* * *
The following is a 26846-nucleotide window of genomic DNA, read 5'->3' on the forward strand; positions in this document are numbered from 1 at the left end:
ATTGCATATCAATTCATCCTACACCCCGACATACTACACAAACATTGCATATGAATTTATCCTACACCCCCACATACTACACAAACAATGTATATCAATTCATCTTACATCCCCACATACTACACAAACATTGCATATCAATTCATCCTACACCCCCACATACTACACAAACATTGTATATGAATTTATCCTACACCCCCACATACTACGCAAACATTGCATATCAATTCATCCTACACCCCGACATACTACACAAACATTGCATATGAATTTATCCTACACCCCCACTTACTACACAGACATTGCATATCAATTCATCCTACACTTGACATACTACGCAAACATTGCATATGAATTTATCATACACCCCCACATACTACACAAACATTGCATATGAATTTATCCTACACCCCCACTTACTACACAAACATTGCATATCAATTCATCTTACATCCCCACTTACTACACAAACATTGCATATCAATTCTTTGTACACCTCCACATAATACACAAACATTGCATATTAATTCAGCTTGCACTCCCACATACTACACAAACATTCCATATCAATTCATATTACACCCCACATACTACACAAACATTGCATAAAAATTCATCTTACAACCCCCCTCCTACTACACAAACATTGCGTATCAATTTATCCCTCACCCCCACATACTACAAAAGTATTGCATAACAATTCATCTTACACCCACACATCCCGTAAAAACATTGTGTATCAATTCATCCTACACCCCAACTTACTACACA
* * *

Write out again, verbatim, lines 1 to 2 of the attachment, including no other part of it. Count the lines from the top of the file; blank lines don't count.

The following is a 26846-nucleotide window of genomic DNA, read 5'->3' on the forward strand; positions in this document are numbered from 1 at the left end:
ATTGCATATCAATTCATCCTACACCCCGACATACTACACAAACATTGCATATGAATTTATCCTACACCCCCACATACTACACAAACAATGTATATCAATTCATCTTACATCCCCACATACTACACAAACATTGCATATCAATTCATCCTACACCCCCACATACTACACAAACATTGTATATGAATTTATCCTACACCCCCACATACTACGCAAACATTGCATATCAATTCATCCTACACCCCGACATACTACACAAACATTGCATATGAATTTATCCTACACCCCCACTTACTACACAGACATTGCATATCAATTCATCCTACACTTGACATACTACGCAAACATTGCATATGAATTTATCATACACCCCCACATACTACACAAACATTGCATATGAATTTATCCTACACCCCCACTTACTACACAAACATTGCATATCAATTCATCTTACATCCCCACTTACTACACAAACATTGCATATCAATTCTTTGTACACCTCCACATAATACACAAACATTGCATATTAATTCAGCTTGCACTCCCACATACTACACAAACATTCCATATCAATTCATATTACACCCCACATACTACACAAACATTGCATAAAAATTCATCTTACAACCCCCCTCCTACTACACAAACATTGCGTATCAATTTATCCCTCACCCCCACATACTACAAAAGTATTGCATAACAATTCATCTTACACCCACACATCCCGTAAAAACATTGTGTATCAATTCATCCTACACCCCAACTTACTACACA